FRIDAY: 17 December 2021. Time Allowed: 3 hours.
Answer ALL questions. Marks allocated to each question are shown at the end of the question.
PIE BITES LIMITED (PBL)
Pie Bites Limited (PBL) established in the year 2000 is one of the most successful franchise food retailers in the Kenyan market with over 300 outlets in major towns in the country. However, lately PBL has experienced negative publicity and has rarely been out of the news in the last two years. In July 2019, the Franchisor carried out a forensic audit of PBL due to a whistle-blower’s claim that PBL had been routinely understating sales with the aim of defrauding the franchisor of royalties. PBL admitted in October 2019 that there could have been accounting irregularities and that it had launched internal investigations into the matter. Preliminary results of the investigation indicated that revenues could have been higher than reported. This implied that the Franchisor had been underpaid in royalties.
The admission of the accounting irregularities raised serious questions about board governance and specifically the structure and the composition of the company’s board of directors, their financial reporting responsibilities and the use of inappropriate accounting policies. The PBL Board had a Chairperson and a Chief Executive Officer in charge of the day to day operations of the company. The Board carries out an annual self-evaluation of its performance.
In a hurriedly convened meeting in December 2019, the shareholders appointed two directors who were not part of the management of PBL. Prior to the appointment of the two new non-executive directors, PBL’s board did not have independent directors. A skills audit conducted revealed that prior to the appointment of the two non-executive directors, the directors of PBL did not have any directors with financial or accounting expertise. This weakness in financial knowledge suggested the board was unlikely to have had the necessary knowledge and expertise to effectively question and challenge the company’s executives on financial and accounting matters. This also extended to the top management team where the Finance Department was headed by an Economist without financial and accounting qualifications. PBL books of accounts and financial reports were prepared by an outsourced accounting firm.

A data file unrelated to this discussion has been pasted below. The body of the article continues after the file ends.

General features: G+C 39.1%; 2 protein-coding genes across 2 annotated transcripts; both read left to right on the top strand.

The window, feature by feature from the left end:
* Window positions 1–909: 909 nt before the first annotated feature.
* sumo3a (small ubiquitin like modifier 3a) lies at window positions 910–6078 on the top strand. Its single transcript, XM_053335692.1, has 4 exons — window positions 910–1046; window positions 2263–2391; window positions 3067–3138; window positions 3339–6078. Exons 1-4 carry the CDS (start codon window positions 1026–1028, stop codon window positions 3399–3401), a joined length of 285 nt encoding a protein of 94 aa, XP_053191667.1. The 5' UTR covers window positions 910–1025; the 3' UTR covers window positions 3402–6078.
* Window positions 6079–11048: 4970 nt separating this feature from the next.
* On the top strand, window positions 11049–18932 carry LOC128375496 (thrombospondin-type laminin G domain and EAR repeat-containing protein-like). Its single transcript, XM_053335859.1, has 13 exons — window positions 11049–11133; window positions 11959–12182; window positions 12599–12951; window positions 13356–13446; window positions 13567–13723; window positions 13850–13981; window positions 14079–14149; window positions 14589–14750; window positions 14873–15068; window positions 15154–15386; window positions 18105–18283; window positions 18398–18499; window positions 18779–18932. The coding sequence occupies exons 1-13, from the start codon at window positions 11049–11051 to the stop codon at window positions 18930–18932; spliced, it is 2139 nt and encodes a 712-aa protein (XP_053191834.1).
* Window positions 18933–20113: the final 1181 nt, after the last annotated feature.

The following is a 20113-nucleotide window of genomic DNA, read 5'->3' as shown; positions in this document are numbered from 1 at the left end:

In the most recent external financial audit for the year 2018, the external auditors of PBL’s company Annual report and financial statements discussed the “risk of manipulation” and incomplete records in the recognition of commercial income. However, this did not prevent the company’s first -half figures treating a contingency liability as having crystallised and being treated as a cost and reducing the anticipated profits of the company in the financial year 2019. The accounting treatment adopted was accepted by the Board which also lacked financial accounting expertise and the profit figures subsequently emerged when one of the company’s own employees questioned the accounting treatment under the company’s whistle blowing policy.
An investigative journalist writing about PBL in a business journal suggested that the issues of board composition and income recognition point to failures in the current system of corporate governance of PBL. He pointed out that the Codes of Corporate Governance and the Board Charter of PBL did not require the Board to have non-executive directors neither did it explicitly state that the Board needed members with accounting and financial experience. The journalist noted that the adoption of inaccurate estimates of commercial income reflected a ‘failure to establish adequate regulatory mechanisms for curbing abuses of corporate power’. He suggested that reforms were urgently needed and regulators needed to move in with speed. He recommended the immediate constitution of a Board Audit Committee with the requisite expertise.